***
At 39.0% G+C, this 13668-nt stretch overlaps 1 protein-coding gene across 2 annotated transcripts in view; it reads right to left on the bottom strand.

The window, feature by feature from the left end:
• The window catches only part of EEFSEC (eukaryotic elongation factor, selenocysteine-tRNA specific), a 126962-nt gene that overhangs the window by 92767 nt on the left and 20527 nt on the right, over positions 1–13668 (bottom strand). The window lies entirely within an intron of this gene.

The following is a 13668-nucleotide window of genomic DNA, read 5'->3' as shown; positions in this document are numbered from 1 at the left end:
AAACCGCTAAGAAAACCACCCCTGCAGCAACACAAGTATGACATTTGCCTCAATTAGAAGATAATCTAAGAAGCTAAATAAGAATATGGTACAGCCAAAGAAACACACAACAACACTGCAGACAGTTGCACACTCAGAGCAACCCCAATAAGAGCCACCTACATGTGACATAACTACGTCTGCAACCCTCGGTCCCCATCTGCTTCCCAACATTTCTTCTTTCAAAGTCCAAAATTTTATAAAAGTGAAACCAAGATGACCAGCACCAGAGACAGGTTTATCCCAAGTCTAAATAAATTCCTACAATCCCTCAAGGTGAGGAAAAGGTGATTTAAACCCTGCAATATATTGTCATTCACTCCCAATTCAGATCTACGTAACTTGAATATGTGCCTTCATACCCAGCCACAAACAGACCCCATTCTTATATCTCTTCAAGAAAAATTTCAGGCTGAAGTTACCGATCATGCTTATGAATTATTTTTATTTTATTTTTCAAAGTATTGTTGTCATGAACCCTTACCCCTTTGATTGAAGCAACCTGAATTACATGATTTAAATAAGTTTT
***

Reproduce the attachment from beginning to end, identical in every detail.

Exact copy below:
At 39.0% G+C, this 13668-nt stretch overlaps 1 protein-coding gene across 2 annotated transcripts in view; it reads right to left on the bottom strand.

The window, feature by feature from the left end:
• The window catches only part of EEFSEC (eukaryotic elongation factor, selenocysteine-tRNA specific), a 126962-nt gene that overhangs the window by 92767 nt on the left and 20527 nt on the right, over positions 1–13668 (bottom strand). The window lies entirely within an intron of this gene.

The following is a 13668-nucleotide window of genomic DNA, read 5'->3' as shown; positions in this document are numbered from 1 at the left end:
AAACCGCTAAGAAAACCACCCCTGCAGCAACACAAGTATGACATTTGCCTCAATTAGAAGATAATCTAAGAAGCTAAATAAGAATATGGTACAGCCAAAGAAACACACAACAACACTGCAGACAGTTGCACACTCAGAGCAACCCCAATAAGAGCCACCTACATGTGACATAACTACGTCTGCAACCCTCGGTCCCCATCTGCTTCCCAACATTTCTTCTTTCAAAGTCCAAAATTTTATAAAAGTGAAACCAAGATGACCAGCACCAGAGACAGGTTTATCCCAAGTCTAAATAAATTCCTACAATCCCTCAAGGTGAGGAAAAGGTGATTTAAACCCTGCAATATATTGTCATTCACTCCCAATTCAGATCTACGTAACTTGAATATGTGCCTTCATACCCAGCCACAAACAGACCCCATTCTTATATCTCTTCAAGAAAAATTTCAGGCTGAAGTTACCGATCATGCTTATGAATTATTTTTATTTTATTTTTCAAAGTATTGTTGTCATGAACCCTTACCCCTTTGATTGAAGCAACCTGAATTACATGATTTAAATAAGTTTT